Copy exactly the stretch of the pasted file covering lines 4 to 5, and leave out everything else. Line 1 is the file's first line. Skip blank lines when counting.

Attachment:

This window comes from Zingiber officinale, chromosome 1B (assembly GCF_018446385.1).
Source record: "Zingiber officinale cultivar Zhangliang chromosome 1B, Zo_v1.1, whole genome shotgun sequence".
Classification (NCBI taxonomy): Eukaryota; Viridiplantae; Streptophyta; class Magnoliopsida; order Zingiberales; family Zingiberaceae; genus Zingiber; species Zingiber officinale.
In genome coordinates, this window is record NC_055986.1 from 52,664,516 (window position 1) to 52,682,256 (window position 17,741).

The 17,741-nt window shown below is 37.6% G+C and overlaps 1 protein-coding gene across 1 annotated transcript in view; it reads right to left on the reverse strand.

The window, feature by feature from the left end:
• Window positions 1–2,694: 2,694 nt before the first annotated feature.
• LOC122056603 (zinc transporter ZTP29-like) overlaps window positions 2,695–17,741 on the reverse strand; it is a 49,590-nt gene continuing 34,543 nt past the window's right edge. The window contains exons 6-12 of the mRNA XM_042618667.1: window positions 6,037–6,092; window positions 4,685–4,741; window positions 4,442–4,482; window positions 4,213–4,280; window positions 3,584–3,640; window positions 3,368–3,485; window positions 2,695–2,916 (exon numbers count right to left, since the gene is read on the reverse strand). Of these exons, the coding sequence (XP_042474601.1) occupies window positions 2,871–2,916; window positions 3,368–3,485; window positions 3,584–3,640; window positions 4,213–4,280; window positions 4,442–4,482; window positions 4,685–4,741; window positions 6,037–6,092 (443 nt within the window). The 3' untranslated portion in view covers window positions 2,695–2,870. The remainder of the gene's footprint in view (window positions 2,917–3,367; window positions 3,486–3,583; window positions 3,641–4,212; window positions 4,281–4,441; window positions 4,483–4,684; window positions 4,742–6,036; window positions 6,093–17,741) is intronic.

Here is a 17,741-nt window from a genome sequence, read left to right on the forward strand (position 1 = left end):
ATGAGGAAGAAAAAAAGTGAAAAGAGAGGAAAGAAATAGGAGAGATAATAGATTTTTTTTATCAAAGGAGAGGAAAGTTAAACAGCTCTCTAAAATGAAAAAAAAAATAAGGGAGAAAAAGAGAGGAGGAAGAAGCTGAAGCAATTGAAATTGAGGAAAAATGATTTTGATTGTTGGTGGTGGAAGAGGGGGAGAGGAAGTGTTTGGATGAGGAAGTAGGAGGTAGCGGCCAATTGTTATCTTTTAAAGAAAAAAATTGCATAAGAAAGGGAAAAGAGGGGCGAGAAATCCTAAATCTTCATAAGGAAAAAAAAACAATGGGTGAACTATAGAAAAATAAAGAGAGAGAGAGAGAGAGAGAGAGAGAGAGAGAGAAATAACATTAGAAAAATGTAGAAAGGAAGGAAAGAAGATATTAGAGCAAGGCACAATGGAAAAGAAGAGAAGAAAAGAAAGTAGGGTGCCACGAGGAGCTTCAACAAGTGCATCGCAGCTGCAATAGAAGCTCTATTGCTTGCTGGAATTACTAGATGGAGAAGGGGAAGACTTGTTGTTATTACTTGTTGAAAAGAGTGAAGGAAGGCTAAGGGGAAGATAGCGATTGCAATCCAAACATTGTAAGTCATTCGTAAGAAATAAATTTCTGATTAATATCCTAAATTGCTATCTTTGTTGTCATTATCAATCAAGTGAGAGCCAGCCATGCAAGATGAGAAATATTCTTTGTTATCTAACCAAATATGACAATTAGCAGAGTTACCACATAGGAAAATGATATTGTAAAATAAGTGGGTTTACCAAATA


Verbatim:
In genome coordinates, this window is record NC_055986.1 from 52,664,516 (window position 1) to 52,682,256 (window position 17,741).

The 17,741-nt window shown below is 37.6% G+C and overlaps 1 protein-coding gene across 1 annotated transcript in view; it reads right to left on the reverse strand.